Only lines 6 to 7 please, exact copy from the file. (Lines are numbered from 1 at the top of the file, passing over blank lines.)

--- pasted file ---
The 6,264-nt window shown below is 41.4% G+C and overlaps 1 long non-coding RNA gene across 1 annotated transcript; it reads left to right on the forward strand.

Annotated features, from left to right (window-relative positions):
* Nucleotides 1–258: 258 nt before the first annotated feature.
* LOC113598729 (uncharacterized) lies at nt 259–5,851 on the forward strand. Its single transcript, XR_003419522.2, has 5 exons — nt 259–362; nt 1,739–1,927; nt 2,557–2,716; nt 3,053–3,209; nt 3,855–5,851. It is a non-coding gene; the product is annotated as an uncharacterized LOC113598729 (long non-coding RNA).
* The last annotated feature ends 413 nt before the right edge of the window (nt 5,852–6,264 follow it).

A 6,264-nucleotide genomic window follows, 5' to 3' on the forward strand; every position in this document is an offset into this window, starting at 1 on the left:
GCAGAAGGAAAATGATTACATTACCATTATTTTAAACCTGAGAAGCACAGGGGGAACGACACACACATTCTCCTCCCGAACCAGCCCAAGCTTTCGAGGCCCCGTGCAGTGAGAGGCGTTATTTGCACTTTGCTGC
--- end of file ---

A 6,264-nucleotide genomic window follows, 5' to 3' on the forward strand; every position in this document is an offset into this window, starting at 1 on the left:
GCAGAAGGAAAATGATTACATTACCATTATTTTAAACCTGAGAAGCACAGGGGGAACGACACACACATTCTCCTCCCGAACCAGCCCAAGCTTTCGAGGCCCCGTGCAGTGAGAGGCGTTATTTGCACTTTGCTGC